‘merican Mystic:  Henry David Thoreau (1817-1862)

[A simple definition of a mystic is one who seeks to experience God or the Transcendent.  Many of the greatest mystics have shared some of those experiences through poetry.  This is one a series of posts to share a spiritual poem and several quotations that have to do with some of the great themes of mystical writers and saints.  Thoreau deserves to be near the top of the list of what i call “‘merican Mystics.”    150 years ago yesterday Henry David Thoreau died.  He is best known for his book Walden and his essay on Civil Disobedience.  Here is a beautiful prayer he wrote.]

Hold On
I pray today that I may:
Hold on to what is good,
even if it is a handful of earth;
Hold on to what I believe,
even if it is a tree that stands by itself;
Hold on to what I must do,
even if it is a long journey;
Hold on to life,
even when it is easier letting go;
Hold on to Your hand,
even when I have just lost my way.
May I live in each season as it passes:
Breathe the air,
Drink the drink,
Taste the fruit,
And resign myself to the influence of each.
May I be blown by all the winds;
May I open all my pores and bathe in all the tides of Nature,
in all her streams and oceans, at all seasons.
May I grow green with spring, yellow and ripe with autumn,
Drink of each season’s influence as a vial,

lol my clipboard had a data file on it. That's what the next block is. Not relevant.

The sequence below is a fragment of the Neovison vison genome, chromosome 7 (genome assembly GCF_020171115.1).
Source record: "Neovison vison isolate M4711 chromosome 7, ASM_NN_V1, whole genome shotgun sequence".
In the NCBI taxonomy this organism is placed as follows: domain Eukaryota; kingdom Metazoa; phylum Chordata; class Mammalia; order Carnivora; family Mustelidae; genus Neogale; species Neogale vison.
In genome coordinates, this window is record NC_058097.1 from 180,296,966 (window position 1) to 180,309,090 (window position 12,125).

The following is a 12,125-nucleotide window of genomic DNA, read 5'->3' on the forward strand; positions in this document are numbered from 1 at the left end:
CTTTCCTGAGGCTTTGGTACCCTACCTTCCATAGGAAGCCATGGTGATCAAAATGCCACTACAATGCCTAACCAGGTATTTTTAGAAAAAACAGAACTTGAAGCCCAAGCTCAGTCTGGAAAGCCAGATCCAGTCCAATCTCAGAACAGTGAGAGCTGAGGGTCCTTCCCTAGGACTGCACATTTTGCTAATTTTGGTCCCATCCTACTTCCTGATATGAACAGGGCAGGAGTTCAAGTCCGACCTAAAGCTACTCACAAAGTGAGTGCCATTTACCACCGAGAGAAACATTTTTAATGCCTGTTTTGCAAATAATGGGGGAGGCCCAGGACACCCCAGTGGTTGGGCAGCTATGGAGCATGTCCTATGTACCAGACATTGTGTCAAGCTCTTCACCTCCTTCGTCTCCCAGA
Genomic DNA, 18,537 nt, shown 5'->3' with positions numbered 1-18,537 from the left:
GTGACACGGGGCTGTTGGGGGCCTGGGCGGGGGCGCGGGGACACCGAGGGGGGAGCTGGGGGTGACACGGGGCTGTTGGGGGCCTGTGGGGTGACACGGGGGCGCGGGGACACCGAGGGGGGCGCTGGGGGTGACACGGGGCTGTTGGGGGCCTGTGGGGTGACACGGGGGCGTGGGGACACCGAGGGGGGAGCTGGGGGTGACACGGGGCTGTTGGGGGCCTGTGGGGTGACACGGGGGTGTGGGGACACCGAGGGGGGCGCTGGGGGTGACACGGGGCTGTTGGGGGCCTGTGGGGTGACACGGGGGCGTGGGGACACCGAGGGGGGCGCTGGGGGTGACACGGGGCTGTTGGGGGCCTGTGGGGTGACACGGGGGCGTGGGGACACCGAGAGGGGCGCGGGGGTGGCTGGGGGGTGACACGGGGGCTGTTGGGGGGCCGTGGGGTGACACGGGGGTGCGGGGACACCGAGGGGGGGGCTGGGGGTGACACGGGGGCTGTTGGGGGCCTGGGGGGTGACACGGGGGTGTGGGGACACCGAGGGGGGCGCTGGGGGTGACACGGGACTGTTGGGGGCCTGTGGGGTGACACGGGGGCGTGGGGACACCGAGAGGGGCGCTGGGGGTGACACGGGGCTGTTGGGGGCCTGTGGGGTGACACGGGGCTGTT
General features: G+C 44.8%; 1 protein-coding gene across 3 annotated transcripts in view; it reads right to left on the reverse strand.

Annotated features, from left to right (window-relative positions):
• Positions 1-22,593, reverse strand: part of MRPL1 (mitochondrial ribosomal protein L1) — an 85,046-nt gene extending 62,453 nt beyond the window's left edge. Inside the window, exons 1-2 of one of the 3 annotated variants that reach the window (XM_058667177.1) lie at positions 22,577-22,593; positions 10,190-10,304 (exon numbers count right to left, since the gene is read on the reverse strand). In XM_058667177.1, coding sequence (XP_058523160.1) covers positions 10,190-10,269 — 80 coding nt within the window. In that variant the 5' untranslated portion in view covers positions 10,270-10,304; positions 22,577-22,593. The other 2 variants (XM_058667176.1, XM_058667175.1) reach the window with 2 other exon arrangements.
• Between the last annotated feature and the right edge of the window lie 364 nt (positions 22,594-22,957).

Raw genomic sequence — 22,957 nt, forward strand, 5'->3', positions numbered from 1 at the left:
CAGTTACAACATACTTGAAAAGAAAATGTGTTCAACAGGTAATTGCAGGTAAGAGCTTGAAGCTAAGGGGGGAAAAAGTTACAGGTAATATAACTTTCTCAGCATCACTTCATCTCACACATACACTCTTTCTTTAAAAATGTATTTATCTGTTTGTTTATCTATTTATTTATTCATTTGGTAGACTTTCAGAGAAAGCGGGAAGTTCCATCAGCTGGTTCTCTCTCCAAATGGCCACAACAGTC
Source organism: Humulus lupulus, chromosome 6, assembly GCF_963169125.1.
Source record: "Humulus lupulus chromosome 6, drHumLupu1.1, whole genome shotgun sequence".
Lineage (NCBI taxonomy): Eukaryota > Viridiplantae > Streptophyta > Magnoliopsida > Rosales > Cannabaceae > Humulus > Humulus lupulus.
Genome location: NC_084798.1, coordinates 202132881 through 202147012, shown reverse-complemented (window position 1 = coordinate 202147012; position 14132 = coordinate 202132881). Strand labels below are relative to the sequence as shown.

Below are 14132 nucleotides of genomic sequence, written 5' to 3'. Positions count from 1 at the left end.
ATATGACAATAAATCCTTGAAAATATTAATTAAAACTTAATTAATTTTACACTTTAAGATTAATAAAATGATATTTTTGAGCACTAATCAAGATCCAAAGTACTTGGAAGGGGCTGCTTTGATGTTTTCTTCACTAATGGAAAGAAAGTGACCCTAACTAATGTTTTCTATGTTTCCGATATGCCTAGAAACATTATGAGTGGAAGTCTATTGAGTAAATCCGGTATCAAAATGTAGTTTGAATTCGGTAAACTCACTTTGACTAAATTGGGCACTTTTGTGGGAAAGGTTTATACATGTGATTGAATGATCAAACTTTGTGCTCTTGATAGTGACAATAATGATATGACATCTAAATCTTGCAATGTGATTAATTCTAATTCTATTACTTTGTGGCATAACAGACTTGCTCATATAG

A true panacea of all remedies,
Mixed for Your special use.

Quintessential Quotations

To be awake is to be alive.

It’s not what you look at that matters, it’s what you see.

What lies behind us and what lies ahead of us
are tiny matters compared to what lives within us.

Most men lead lives of quiet desperation and
go to the grave with the song still in them

A man is rich in proportion to the number of things which he can afford to let alone.

Happiness is like a butterfly;
the more you chase it, the more it will elude you,
but if you turn your attention to other things,
it will come and sit softly on your shoulder.

I learned this, at least, by my experiment;
that if one advances confidently in the direction of his dreams,
and endeavors to live the life which he has imagined,
he will meet with a success unexpected in common hours.

[SOURCE]

[PORTRAIT by Benjamin D. Maxham (daguerreotype) of Henry David Thoreau in June 1856. In the public domain it is here courtesy of Wikimedia Commons.]

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About Paul Wharton

I am a cradle Catholic, a native West Virginian, and a priest since April 24, 1982. Spiritual Direction has made a tremendous difference in my life and I encourage people to try it out. My motto is "Progress not perfection." I am grateful that God has done for me what I could not do for myself.
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2 Responses to ‘merican Mystic:  Henry David Thoreau (1817-1862)

  1. Kelly Rose says:

    Yeah, Mystic Monday! Yeah Henry David Thoreau! What a great American! In reference to the line “A woman is rich in proportion to the number of things which she can afford to let alone,” you should have an “Ascetic Thursday,” or something. They’re really interesting too. : )

  2. Not enough people read Thoreau. Funny how many foreigners make pilgrimages to his humble Walden.

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